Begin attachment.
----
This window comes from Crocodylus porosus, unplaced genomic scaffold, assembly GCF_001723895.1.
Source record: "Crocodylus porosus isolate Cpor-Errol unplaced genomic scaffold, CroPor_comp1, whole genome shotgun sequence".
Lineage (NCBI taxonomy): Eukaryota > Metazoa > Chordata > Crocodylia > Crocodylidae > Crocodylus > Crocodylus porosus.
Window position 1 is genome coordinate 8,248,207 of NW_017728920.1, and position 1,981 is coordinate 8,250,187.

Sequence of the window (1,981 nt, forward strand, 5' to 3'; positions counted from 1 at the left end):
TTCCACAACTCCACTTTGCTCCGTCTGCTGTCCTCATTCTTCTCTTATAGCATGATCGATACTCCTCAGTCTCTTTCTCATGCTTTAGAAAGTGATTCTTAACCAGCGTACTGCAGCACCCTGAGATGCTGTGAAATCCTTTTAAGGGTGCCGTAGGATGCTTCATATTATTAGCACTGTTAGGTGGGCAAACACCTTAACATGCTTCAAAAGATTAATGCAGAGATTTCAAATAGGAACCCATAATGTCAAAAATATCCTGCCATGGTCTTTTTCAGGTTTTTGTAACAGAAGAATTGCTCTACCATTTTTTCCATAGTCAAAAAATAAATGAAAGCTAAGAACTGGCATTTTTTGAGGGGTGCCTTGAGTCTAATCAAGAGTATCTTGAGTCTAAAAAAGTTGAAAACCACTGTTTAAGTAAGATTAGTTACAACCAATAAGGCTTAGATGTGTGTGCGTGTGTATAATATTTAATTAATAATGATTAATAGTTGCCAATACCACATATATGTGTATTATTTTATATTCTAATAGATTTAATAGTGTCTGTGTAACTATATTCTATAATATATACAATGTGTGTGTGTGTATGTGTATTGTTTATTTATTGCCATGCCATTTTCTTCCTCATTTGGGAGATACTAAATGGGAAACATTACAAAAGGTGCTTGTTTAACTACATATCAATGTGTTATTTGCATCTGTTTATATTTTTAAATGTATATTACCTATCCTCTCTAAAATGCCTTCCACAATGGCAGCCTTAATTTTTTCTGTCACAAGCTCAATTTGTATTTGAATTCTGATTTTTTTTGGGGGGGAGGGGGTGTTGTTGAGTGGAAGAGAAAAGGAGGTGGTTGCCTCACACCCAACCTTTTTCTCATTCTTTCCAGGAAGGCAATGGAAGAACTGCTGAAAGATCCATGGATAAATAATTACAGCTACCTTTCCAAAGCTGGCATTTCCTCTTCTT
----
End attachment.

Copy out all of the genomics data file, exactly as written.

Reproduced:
This window comes from Crocodylus porosus, unplaced genomic scaffold, assembly GCF_001723895.1.
Source record: "Crocodylus porosus isolate Cpor-Errol unplaced genomic scaffold, CroPor_comp1, whole genome shotgun sequence".
Lineage (NCBI taxonomy): Eukaryota > Metazoa > Chordata > Crocodylia > Crocodylidae > Crocodylus > Crocodylus porosus.
Window position 1 is genome coordinate 8,248,207 of NW_017728920.1, and position 1,981 is coordinate 8,250,187.

Sequence of the window (1,981 nt, forward strand, 5' to 3'; positions counted from 1 at the left end):
TTCCACAACTCCACTTTGCTCCGTCTGCTGTCCTCATTCTTCTCTTATAGCATGATCGATACTCCTCAGTCTCTTTCTCATGCTTTAGAAAGTGATTCTTAACCAGCGTACTGCAGCACCCTGAGATGCTGTGAAATCCTTTTAAGGGTGCCGTAGGATGCTTCATATTATTAGCACTGTTAGGTGGGCAAACACCTTAACATGCTTCAAAAGATTAATGCAGAGATTTCAAATAGGAACCCATAATGTCAAAAATATCCTGCCATGGTCTTTTTCAGGTTTTTGTAACAGAAGAATTGCTCTACCATTTTTTCCATAGTCAAAAAATAAATGAAAGCTAAGAACTGGCATTTTTTGAGGGGTGCCTTGAGTCTAATCAAGAGTATCTTGAGTCTAAAAAAGTTGAAAACCACTGTTTAAGTAAGATTAGTTACAACCAATAAGGCTTAGATGTGTGTGCGTGTGTATAATATTTAATTAATAATGATTAATAGTTGCCAATACCACATATATGTGTATTATTTTATATTCTAATAGATTTAATAGTGTCTGTGTAACTATATTCTATAATATATACAATGTGTGTGTGTGTATGTGTATTGTTTATTTATTGCCATGCCATTTTCTTCCTCATTTGGGAGATACTAAATGGGAAACATTACAAAAGGTGCTTGTTTAACTACATATCAATGTGTTATTTGCATCTGTTTATATTTTTAAATGTATATTACCTATCCTCTCTAAAATGCCTTCCACAATGGCAGCCTTAATTTTTTCTGTCACAAGCTCAATTTGTATTTGAATTCTGATTTTTTTTGGGGGGGAGGGGGTGTTGTTGAGTGGAAGAGAAAAGGAGGTGGTTGCCTCACACCCAACCTTTTTCTCATTCTTTCCAGGAAGGCAATGGAAGAACTGCTGAAAGATCCATGGATAAATAATTACAGCTACCTTTCCAAAGCTGGCATTTCCTCTTCTT